Online Colloquium: Virtual Experiments for Wooden Artwork (VirtEx)

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Friday, 5 November, 2021
Place: 
Dresden

The project Virtual Experiments for Wooden Artwork – VirtEx at the Technische Universität Dresden will conclude with a final international colloquium at 5 November 2021.

On behalf of all project partners and the organisers of the colloquium from the Institute for Structural Analysis, you are kindly invited to attend.

Time: 5. November 2021, 08:45 - 16:00 (Timezone: UTC + 1)
Venue: online via zoom
To participate, you need to register via email until 3 November
virtex@tu-dresden.de
The zoom link will be sent to you right before the colloquium.
Further information about the project: https://tu-dresden.de/bu/bauingenieurwesen/sdt/forschung/2016/historisch...

Contributors:
• Michael Kaliske, Technische Universität Dresden (Germany)
• Łukasz Bratasz, Yale University (USA), Polish Academy of Sciences Krakow (Poland)
• Kristofer Gamstedt, Uppsala University (Sweden)
• Chiara Bertolin, Norwegian University of Science and Technology Trondheim (Norway)
• Akke S.J. Suiker, Eindhoven University of Technology (Netherlands)
• Emanuela Bosco, Eindhoven University of Technology (Netherlands)
• Joseph Gril, CNRS (National Centre for Scientific Research) (France)
• Michał Łukomski, Getty Conservation Institute (USA)
• Ottaviano Allegretti, National Research Council of Italy - the BioEconomy Institute (Italy)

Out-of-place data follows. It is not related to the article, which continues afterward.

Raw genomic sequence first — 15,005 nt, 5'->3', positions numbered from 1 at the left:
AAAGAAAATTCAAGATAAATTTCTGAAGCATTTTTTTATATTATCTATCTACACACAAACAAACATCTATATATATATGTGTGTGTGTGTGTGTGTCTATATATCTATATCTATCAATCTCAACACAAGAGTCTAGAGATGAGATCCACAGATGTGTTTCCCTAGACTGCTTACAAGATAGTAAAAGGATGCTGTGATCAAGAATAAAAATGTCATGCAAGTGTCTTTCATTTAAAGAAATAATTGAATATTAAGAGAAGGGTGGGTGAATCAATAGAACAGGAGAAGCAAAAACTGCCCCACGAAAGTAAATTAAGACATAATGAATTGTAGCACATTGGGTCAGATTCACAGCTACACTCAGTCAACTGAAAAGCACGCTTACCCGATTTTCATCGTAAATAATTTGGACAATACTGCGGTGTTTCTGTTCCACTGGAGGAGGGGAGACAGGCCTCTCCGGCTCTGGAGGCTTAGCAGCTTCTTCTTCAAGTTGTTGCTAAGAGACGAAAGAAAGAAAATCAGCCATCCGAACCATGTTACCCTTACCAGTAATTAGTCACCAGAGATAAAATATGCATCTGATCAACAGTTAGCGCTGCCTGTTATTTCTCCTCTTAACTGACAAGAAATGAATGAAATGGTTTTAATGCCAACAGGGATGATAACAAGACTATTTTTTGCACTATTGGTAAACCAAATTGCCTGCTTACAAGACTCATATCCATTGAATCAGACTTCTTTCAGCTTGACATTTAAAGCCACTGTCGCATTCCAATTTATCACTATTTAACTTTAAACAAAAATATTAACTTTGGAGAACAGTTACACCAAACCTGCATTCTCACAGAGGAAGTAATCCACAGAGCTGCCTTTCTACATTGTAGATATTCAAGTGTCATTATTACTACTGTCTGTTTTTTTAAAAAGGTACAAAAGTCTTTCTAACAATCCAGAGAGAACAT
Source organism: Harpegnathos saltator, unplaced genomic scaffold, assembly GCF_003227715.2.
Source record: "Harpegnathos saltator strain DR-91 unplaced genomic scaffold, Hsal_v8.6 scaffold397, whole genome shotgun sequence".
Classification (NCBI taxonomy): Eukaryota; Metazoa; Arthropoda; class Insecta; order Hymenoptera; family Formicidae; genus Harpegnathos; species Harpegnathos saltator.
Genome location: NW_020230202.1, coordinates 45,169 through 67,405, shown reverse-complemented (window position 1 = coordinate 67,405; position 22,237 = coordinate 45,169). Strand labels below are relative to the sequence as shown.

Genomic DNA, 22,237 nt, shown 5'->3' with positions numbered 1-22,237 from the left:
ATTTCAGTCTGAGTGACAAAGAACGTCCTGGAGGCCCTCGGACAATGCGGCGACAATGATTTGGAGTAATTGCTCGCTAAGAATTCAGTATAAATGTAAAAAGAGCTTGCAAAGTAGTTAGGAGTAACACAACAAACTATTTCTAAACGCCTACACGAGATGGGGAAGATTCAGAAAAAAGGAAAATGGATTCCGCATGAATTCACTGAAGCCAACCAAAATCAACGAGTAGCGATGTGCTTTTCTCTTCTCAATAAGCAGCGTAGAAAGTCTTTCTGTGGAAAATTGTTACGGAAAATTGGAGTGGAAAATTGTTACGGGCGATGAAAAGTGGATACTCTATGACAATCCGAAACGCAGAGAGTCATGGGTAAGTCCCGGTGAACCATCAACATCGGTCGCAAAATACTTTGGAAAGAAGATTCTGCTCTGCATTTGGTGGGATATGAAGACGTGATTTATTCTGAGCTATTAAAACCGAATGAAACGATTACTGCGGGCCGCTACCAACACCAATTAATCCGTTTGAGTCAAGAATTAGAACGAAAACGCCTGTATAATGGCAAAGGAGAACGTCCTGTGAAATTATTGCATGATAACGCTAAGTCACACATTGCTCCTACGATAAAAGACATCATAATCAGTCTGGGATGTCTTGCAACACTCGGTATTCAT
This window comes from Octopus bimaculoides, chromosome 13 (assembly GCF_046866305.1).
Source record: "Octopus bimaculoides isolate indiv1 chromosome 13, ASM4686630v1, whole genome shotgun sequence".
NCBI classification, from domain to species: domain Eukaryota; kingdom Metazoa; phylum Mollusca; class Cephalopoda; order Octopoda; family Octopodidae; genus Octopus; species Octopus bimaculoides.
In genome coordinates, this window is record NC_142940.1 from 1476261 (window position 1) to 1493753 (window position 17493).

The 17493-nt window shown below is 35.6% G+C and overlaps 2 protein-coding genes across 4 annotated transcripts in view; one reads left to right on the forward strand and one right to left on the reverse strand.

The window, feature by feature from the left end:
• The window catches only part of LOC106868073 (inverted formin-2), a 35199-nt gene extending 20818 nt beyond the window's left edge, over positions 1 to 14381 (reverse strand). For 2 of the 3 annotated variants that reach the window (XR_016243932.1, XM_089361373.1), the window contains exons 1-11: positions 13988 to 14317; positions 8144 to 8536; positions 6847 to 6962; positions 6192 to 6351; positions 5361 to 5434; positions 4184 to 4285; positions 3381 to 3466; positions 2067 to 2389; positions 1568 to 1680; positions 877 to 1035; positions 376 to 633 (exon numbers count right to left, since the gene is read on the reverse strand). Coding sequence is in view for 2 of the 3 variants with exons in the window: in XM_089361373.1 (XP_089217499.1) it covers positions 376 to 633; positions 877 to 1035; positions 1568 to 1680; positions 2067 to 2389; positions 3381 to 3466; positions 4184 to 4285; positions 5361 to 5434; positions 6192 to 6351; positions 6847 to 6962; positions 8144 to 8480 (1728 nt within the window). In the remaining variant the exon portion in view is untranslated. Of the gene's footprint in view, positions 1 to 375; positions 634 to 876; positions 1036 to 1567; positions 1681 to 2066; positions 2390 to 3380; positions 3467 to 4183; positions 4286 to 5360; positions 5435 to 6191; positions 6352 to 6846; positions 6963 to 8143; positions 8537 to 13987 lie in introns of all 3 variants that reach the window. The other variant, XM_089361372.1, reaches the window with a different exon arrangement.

The VirtEx project: Within the research field of preventive conservation, the aim of the VirtEx project is to develop an objective, numerical tool for decision-making in conservation and restoration. Simulation models for the analysis of painted wooden artwork are developed using the Finite Element Method. The central object within the VirtEx project is an icon of the Russian Memorial Church in Leipzig. The numerical studies are accompanied by art technological, material and structural investigations on the icon, conducted by the interdisciplinary group of project partners. Finally, computer simulations shall predict the structural behaviour of wooden artwork within a fluctuating climate, in order to avoid damage and to determine climate regulations or other specific conservation measures.

The international colloquium: Interdisciplinarity is a key aspect in this research field. The communication between different disciplines can be challenging sometimes. In order to strengthen the link between theory and practice, between engineering science and conservation science, the lectures will be given by engineering scientists who have a strong connection to practical restoration and conservation projects. The colloquium addresses both, restorers and conservators, but also natural scientists and engineers in a broad sense. The aim of the contributions is to introduce the state of the art in this field to a broad audience.